Every week, embark with host Boyd Matson on an exploration of the latest discoveries and interviews with some of the most fascinating people on the planet, on National Geographic Weekend.
Please check listings near you to find the best way to listen to National Geographic Weekend on radio, or listen below!
– Cedar Wright and Alex Honnold set out on what they thought would be an easy three week, 750-mile bike ride and mountain climb adventure. But their “Type 2” fun turned into a complete Sufferfest, which turned out to be the name of the film that Wright made of their adventure. They rode from Mount Shasta south to Mount Langley, climbing a 15 of California’s 14,000-foot mountains. Wright shares their most suffer-worthy moments in his conversation with Boyd. The film can be watched in episodes on EpicTV.
– When Kevin Pearce fell and knocked himself unconscious on the snowboard halfpipe while training to go to the 2010 Vancouver Winter Olympics, he never could know how much his life had changed in an instant. He spent 10 days in a coma, after which he had to re-learn to walk, talk and other basic functions. His family and friends were shocked when he started talking about getting back to snowboarding. His recovery is captured in the film The Crash Reel. Pearce now raises awareness of brain trauma as an injury comparable to a broken leg, rather than a simple bruise that can be overcome with grit or determination.
– Australia is a country that so many people associate with the animals that make it their home, including kangaroos, koalas, sharks and crocodiles, not to mention the Great Barrier Reef that sustains so much sea life and ecotourism. But recently the government of Australia has been making decisions that leave many Australians puzzled. They recently decided to dredge a deep sea port that will endanger parts of the Great Barrier Reef off the coast of Abbot Point. And on the continent’s west coast, they have started culling sharks and crocodiles. Conservationist Bob Irwin discusses the threats to Australia’s ecosystems.
– Many around the world have been captivated by the Mars Curiosity Rover, leaving tire tracks on a distant planet for the first time. But Matt Taylor works on a different space mission – one he says is even cooler than Curiosity. He helped the European Space Agency send Rosetta into space, which is a mission to land a probe on a comet traveling 25,200 miles an hour. As Taylor explains it, the space craft will “harpoon” the comet and reel itself in to gently “kiss” its surface and screwing into the rock. Taylor says Rosetta will help teach us about the ingredients present when the universe began.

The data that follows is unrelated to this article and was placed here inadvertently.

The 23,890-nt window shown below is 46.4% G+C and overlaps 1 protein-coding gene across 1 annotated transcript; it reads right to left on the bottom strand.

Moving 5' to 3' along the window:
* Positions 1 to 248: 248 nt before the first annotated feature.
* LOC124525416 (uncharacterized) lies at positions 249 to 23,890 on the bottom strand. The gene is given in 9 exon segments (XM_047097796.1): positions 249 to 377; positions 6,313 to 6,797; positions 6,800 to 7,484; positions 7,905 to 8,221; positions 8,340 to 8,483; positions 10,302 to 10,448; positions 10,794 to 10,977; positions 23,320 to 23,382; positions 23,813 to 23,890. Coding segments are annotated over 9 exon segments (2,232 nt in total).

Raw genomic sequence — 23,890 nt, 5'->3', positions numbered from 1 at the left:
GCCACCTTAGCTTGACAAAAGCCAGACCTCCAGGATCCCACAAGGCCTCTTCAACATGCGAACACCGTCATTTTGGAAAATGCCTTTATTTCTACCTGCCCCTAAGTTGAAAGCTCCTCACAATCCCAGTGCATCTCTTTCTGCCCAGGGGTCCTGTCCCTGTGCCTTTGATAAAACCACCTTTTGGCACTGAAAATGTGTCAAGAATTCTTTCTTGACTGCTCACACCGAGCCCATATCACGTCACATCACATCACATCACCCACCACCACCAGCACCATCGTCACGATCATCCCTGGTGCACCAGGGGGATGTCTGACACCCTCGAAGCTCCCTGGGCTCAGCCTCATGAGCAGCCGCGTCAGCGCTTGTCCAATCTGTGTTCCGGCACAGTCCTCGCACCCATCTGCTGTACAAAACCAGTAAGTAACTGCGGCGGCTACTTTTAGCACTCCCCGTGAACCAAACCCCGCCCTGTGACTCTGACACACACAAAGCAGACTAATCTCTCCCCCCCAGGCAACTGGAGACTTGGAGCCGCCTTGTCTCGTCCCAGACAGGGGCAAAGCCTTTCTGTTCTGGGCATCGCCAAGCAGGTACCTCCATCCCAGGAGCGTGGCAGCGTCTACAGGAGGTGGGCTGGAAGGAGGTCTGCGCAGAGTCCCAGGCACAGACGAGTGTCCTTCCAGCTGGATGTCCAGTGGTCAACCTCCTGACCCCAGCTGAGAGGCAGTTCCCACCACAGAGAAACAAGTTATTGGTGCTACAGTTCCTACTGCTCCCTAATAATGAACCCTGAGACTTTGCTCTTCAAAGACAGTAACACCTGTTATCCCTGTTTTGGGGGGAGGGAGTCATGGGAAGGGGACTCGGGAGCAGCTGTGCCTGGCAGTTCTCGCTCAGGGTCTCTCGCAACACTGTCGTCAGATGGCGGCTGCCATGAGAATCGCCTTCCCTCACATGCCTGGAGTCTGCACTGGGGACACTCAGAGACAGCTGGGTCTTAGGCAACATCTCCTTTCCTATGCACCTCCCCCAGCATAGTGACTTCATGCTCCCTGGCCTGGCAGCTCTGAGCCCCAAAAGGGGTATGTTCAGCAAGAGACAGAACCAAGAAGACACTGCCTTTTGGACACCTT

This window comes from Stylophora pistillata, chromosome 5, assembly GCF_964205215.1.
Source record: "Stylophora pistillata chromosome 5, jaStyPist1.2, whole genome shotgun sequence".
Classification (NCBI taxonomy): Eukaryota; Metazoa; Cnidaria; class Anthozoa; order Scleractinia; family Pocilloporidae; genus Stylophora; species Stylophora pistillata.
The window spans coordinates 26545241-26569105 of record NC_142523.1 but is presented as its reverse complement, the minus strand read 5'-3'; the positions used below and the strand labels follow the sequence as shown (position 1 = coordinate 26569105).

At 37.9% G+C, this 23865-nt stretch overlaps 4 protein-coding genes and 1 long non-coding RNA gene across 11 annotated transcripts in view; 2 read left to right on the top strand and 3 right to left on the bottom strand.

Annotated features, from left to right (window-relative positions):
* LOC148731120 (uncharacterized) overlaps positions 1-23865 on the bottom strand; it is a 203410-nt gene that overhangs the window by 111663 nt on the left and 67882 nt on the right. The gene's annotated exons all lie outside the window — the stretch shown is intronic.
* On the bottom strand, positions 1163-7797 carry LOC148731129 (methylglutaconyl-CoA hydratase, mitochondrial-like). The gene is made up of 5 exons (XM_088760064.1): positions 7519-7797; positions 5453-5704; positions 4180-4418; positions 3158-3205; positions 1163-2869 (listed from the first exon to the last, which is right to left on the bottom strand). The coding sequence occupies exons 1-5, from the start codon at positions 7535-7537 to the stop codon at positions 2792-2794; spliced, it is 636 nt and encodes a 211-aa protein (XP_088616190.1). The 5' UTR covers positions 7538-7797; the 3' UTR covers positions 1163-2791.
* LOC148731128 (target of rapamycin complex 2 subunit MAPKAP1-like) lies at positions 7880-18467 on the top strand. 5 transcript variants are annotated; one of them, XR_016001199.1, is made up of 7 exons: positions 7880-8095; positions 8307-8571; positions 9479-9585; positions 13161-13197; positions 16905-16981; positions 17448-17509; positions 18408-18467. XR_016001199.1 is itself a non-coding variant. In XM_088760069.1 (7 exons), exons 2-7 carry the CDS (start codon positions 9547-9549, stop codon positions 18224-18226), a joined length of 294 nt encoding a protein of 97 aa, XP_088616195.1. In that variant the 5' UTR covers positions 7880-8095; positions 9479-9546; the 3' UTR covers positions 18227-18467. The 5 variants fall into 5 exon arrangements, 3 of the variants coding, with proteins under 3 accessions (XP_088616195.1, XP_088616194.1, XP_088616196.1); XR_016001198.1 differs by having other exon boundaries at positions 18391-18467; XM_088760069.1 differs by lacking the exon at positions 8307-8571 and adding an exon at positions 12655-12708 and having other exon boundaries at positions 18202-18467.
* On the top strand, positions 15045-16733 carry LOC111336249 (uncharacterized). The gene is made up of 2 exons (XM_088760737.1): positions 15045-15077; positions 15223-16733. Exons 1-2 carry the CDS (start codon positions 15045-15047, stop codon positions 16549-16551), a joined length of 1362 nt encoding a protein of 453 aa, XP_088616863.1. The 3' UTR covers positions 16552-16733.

– David Braun, editor of National Geographic Daily News, shares stories of creatures with green blood, green bones and green internal tissue – and no, they aren’t aliens attacking the Rosetta spacecraft. Also, Braun talks about King Tut’s mummified penis.
– Ernest Shackleton’s 1914 “Endurance” voyage was a feat of survival against the elements and the odds, after his ship was destroyed by Antarctica sea ice and he made a mad dash to South Georgia Island, in an effort to be rescued. Shackleton endured this trip in a small boat across the Southern Ocean because his life depended on it. But Tim Jarvis‘ life didn’t require that Shackleton’s trip be recreated. But once Jarvis and his crew sailed into the Antarctic waters wearing only the cotton clothing of Shackleton’s day, his life did depend on staying as dry as possible, and not falling into the water. Jarvis’ expedition was captured in the book, Chasing Shackleton and in a PBS documentary.
– Despite as many as 70 million people descending on the confluence of three polluted rivers for Allahabad, India’s annual Kumbh Mela festival, people leave the crowds feeling restored and in better health than when they first arrived. Laura Spinney, author of “Karma of the Crowd,” in the February, 2014 issue of National Geographic magazine, tells Boyd that western medicine tends to not value the restorative benefits of communal living in the same way that Indian and Asian societies do, but the benefits are real and does impact our health positively.
– Chest thumping and celebrating over the conquered rival has become so ubiquitous in sports that psychologist and judo coach, David Matsumoto began to wonder about the roots of these types of behaviors. He’s now a professor of psychology at San Francisco State University and now has found that this impulse to display dominance is common among all humans, even blind athletes who have never witnessed the phenomenon visually.
– Nine Russian hikers were found dead high in the Ural Mountains in 1959. Their camp was found undisturbed; boots were stacked neatly by tent doors, clothes folded in an orderly manner and the only hint of trouble was knife cuts in the tents, which had been done from the inside. Their bodies were found a mile away, improperly clothed for the elements. Over fifty years later, Donnie Eichar has been engaged in a Sherlock Holmes-style, process of elimination investigation to what could have happened to the hikers and he doesn’t believe that the deaths were caused by either aliens or Soviet soldiers, which had been rumored for decades. He tells the story of the sad incident in his new book, Dead Mountain.
– Inspired by Cedar Wright’s Sufferfest Boyd shares stories of his own slog through the Sahara desert, lugging his own supplies on blistered, skinless feet. It was, as Cedar Wright would put it, “Type 2 fun”.